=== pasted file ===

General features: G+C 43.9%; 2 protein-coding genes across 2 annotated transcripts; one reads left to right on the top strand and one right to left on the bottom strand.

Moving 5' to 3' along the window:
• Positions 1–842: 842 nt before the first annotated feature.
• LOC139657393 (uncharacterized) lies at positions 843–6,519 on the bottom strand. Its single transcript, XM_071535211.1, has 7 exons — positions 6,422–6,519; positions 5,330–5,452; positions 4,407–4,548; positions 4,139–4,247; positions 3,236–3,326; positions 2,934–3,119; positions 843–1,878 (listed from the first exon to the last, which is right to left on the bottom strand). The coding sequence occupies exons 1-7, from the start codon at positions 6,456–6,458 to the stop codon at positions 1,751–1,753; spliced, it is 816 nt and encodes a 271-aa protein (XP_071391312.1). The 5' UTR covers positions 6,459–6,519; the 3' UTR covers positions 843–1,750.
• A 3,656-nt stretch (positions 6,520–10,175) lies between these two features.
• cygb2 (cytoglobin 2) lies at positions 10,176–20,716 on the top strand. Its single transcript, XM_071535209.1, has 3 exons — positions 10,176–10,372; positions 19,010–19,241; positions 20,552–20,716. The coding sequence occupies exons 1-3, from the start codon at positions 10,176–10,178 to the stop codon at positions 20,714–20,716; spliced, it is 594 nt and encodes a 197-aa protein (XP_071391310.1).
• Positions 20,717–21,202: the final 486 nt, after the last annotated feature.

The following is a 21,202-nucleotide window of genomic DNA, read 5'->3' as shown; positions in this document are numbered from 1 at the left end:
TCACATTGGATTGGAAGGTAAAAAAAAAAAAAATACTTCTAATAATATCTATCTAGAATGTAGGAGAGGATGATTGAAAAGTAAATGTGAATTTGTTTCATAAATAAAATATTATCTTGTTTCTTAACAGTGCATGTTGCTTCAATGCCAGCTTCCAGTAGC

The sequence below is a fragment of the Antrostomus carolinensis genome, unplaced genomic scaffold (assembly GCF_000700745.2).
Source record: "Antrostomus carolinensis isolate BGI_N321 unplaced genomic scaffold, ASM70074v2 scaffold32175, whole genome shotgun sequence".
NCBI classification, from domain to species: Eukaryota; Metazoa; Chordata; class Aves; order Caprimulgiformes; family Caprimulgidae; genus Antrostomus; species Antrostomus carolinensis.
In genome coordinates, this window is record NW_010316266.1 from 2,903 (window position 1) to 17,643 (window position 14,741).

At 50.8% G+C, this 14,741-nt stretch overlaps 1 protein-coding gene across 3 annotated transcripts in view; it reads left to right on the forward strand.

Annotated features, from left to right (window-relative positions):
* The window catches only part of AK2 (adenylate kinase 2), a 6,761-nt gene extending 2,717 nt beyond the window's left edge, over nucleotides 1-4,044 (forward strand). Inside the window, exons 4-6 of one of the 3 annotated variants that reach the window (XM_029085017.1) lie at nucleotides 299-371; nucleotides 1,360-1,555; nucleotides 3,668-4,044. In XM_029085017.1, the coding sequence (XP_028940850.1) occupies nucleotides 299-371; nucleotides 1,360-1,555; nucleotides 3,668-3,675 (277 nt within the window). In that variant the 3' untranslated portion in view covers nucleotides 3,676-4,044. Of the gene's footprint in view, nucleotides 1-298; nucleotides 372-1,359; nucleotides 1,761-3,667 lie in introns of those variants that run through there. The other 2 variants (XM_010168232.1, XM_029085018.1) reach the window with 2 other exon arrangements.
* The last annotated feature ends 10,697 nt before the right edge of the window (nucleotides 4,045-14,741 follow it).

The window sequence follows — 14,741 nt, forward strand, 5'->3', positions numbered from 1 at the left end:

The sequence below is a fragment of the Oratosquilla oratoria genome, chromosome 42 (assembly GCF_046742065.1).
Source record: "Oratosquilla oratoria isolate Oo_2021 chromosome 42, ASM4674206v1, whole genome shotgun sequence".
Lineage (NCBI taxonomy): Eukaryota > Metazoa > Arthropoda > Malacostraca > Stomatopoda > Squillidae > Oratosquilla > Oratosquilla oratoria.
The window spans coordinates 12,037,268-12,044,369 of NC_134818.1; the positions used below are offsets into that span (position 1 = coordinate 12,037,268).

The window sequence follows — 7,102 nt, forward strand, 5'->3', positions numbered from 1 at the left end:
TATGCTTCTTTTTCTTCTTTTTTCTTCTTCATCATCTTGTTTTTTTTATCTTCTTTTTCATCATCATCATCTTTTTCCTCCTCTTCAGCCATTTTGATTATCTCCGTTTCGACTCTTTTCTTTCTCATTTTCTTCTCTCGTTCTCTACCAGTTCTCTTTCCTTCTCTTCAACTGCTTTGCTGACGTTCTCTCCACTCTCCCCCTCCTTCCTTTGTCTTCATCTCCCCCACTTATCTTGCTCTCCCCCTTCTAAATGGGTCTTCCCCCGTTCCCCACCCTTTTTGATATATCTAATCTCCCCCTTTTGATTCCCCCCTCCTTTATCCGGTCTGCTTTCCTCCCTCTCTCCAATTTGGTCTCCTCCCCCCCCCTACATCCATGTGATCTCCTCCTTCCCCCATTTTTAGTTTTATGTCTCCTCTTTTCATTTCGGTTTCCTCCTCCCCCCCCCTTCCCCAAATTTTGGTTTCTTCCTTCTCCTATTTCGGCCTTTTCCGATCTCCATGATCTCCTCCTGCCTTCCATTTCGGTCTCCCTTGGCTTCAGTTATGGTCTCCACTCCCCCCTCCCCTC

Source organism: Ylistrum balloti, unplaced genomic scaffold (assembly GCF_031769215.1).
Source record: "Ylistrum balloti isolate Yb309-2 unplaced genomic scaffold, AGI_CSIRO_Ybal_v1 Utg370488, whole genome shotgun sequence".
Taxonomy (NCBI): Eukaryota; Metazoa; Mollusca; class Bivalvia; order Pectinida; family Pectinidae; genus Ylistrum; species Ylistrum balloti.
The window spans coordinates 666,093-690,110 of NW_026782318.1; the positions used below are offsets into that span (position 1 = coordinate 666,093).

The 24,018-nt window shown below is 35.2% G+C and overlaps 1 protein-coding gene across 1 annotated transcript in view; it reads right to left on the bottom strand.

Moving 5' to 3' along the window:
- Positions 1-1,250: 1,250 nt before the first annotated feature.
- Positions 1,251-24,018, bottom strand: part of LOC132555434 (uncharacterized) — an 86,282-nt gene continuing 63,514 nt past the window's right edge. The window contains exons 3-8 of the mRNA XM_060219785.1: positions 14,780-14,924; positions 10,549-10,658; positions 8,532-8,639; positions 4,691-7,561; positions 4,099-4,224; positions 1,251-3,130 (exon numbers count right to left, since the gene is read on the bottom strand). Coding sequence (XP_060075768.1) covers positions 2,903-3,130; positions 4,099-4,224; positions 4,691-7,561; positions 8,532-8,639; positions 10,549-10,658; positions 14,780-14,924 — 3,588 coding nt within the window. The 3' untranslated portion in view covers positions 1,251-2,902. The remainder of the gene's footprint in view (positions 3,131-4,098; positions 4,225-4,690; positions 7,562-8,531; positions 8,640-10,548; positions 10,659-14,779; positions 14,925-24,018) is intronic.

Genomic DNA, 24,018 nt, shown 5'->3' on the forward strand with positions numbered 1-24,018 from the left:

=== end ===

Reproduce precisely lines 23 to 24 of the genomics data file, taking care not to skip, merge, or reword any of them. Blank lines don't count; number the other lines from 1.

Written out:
The window sequence follows — 7,102 nt, forward strand, 5'->3', positions numbered from 1 at the left end:
TATGCTTCTTTTTCTTCTTTTTTCTTCTTCATCATCTTGTTTTTTTTATCTTCTTTTTCATCATCATCATCTTTTTCCTCCTCTTCAGCCATTTTGATTATCTCCGTTTCGACTCTTTTCTTTCTCATTTTCTTCTCTCGTTCTCTACCAGTTCTCTTTCCTTCTCTTCAACTGCTTTGCTGACGTTCTCTCCACTCTCCCCCTCCTTCCTTTGTCTTCATCTCCCCCACTTATCTTGCTCTCCCCCTTCTAAATGGGTCTTCCCCCGTTCCCCACCCTTTTTGATATATCTAATCTCCCCCTTTTGATTCCCCCCTCCTTTATCCGGTCTGCTTTCCTCCCTCTCTCCAATTTGGTCTCCTCCCCCCCCCTACATCCATGTGATCTCCTCCTTCCCCCATTTTTAGTTTTATGTCTCCTCTTTTCATTTCGGTTTCCTCCTCCCCCCCCCTTCCCCAAATTTTGGTTTCTTCCTTCTCCTATTTCGGCCTTTTCCGATCTCCATGATCTCCTCCTGCCTTCCATTTCGGTCTCCCTTGGCTTCAGTTATGGTCTCCACTCCCCCCTCCCCTC